Oct. 7- 13, is Fire Prevention Week and the West Columbia Fire Department has a message for its residents.
“Smoke detectors have been proven to save lives,” said West Columbia Fire Chief Chris Smith. “We never want any loss of life.”
Smith said the WCFD gets smoke detectors from the American Red Cross. He also said department personnel installs smoke detectors in homes where the resident is unable to do it for themselves. “All homes should have a smoke detector,” said Smith. And Fire Prevention Week is also a good time to check the batteries in smoke detectors to make sure it works.
West Columbia’s Fire Prevention Officer Rodney Howell echoes the sentiments of Smith. He said fire alarms and carbon
monoxide detectors are essential. “We want to make sure there is every opportunity to get out of the house in the event of a fire,” said Howell.
While it is Fire Prevention Week, Howell said the effort for fire safety is ongoing.
“We are available all the time. We’re proactive to provide smoke detectors in every home,” said Howell. And there’s a reason.
“If there is a fire, somebody is already having a really bad day. We don’t want to respond to a bad situation, where someone is hurt. There is a need for smoke detectors. We want to meet that need.”
As a part of his job in fire prevention, Howell goes to West Columbia schools to teach students about fire prevention. He was at Saluda River Academy for the Arts, Thursday. It’s a school for elementary ages.
Howell said children are told to “stop, drop and roll,” if their clothing catches fire. “He said they learn that in school. “It’s our point to reach them at a young age,” Howell said.
He also said Fire Prevention Week is October, a time when students are accessible in schools, and it’s the time of the year when the weather may begin to become cooler, and more gas, fireplaces and kerosene heating sources are put into use.
The statistics regarding fires is staggering.
Each year, the Red Cross responds to nearly 64,000 disasters, the vast majority of which are home fires. On average seven people die every day from a home fire, most impacting children and the elderly. 36 people suffer injuries as a result of home fires every day. More than $7 billion in property damage occurs every year as a result of fires.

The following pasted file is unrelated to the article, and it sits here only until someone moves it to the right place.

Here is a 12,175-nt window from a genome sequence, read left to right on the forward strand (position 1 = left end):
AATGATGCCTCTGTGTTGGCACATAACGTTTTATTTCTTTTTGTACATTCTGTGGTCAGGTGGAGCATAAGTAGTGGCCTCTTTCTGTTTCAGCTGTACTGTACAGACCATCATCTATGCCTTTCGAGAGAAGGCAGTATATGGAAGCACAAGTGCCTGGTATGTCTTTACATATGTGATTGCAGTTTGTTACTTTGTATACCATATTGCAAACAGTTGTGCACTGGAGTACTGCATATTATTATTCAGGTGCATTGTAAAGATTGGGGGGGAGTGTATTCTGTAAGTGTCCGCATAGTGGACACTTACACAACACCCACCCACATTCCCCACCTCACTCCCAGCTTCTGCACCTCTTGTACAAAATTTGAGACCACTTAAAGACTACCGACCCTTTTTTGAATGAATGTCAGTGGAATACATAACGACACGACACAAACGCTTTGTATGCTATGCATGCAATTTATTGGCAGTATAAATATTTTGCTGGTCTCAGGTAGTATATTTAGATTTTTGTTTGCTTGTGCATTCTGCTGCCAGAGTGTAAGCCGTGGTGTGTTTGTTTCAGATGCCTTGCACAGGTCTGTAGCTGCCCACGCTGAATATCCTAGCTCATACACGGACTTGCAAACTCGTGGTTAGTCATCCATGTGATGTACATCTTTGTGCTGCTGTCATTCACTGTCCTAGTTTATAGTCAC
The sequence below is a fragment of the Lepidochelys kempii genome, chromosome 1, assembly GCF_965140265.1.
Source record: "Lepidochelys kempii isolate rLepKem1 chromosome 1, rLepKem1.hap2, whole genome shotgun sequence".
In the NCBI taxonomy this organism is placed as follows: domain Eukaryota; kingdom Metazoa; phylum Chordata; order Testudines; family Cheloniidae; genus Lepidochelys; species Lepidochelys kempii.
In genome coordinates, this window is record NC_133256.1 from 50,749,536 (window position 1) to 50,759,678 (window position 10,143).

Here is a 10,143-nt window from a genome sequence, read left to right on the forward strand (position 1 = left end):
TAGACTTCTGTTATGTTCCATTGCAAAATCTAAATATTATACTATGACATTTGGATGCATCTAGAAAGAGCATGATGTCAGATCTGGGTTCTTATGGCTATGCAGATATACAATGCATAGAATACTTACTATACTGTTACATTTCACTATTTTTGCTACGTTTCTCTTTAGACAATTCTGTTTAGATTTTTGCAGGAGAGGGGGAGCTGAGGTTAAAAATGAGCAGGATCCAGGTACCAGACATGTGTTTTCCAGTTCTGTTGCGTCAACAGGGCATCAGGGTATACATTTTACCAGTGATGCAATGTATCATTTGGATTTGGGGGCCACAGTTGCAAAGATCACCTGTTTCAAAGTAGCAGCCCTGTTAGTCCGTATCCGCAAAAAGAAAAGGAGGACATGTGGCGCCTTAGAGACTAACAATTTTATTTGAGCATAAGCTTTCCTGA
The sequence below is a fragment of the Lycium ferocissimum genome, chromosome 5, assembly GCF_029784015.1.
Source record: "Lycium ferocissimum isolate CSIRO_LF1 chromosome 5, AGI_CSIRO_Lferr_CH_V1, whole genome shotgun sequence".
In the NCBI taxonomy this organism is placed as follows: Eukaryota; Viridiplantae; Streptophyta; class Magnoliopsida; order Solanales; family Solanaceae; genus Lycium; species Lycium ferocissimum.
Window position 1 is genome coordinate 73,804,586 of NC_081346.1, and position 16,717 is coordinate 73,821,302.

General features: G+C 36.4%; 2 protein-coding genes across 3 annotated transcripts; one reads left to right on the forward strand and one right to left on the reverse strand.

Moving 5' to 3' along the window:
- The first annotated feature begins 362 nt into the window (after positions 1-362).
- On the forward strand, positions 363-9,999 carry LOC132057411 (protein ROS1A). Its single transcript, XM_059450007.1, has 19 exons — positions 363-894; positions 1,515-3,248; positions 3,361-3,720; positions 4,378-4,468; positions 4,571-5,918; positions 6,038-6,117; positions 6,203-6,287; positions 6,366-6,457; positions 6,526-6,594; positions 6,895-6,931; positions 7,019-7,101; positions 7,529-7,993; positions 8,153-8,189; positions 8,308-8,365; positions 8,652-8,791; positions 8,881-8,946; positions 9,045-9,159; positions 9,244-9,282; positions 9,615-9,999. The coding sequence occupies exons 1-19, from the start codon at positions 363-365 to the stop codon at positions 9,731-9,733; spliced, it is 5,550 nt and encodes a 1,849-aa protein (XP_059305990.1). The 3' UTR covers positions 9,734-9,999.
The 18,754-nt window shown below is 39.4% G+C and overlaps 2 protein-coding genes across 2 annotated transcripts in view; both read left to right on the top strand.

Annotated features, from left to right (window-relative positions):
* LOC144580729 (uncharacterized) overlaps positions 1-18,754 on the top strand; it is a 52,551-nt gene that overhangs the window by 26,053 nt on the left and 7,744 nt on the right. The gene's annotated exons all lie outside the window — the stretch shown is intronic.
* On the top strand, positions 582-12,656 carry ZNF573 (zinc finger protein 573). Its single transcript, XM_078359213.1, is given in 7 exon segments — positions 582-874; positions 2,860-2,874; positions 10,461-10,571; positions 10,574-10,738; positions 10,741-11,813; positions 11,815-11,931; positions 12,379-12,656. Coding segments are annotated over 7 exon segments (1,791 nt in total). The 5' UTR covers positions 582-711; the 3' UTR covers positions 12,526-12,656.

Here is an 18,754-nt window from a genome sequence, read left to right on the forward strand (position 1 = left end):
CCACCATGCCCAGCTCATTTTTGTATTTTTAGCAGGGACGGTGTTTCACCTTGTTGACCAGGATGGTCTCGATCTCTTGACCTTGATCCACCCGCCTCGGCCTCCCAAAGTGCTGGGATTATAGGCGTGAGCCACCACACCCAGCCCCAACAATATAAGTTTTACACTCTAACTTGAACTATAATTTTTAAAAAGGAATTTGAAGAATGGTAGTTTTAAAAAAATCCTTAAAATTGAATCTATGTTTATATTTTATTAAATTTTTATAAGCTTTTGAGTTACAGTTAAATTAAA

Howell said it is important to install smoke alarms on every level of your home, inside bedrooms and outside sleeping areas. Test smoke alarms every month. If they’re not working, change the batteries.
There are measures to take regarding fire safety. Talk with all family members about a fire escape plan and practice the plan twice a year.
If a fire occurs in your home, get out and stay out. Call for help. Never go back inside for anything or anyone.
Fire responders know the tragedy of a fire first hand. Howell said there is a lasting feeling of sorrow and loss for a firefighter after responding to a scene of destruction.
That’s why the West Columbia Fire Department makes every effort possible to prevent each and every fire.
“I cannot describe how it feels,” Howell said. He said there is a “weight” that firefighters deal with when they see the devastation caused by fire.
Because of the impact fires have, the West Columbia Fire Department also stresses educating the public regarding fire prevention. The department’s fire prevention efforts include speaking to civic groups and church groups. Children’s activities have also been successful in teaching prevention.
“Our job is to protect and educate,” said Howell. “That is crucial to prevention.”
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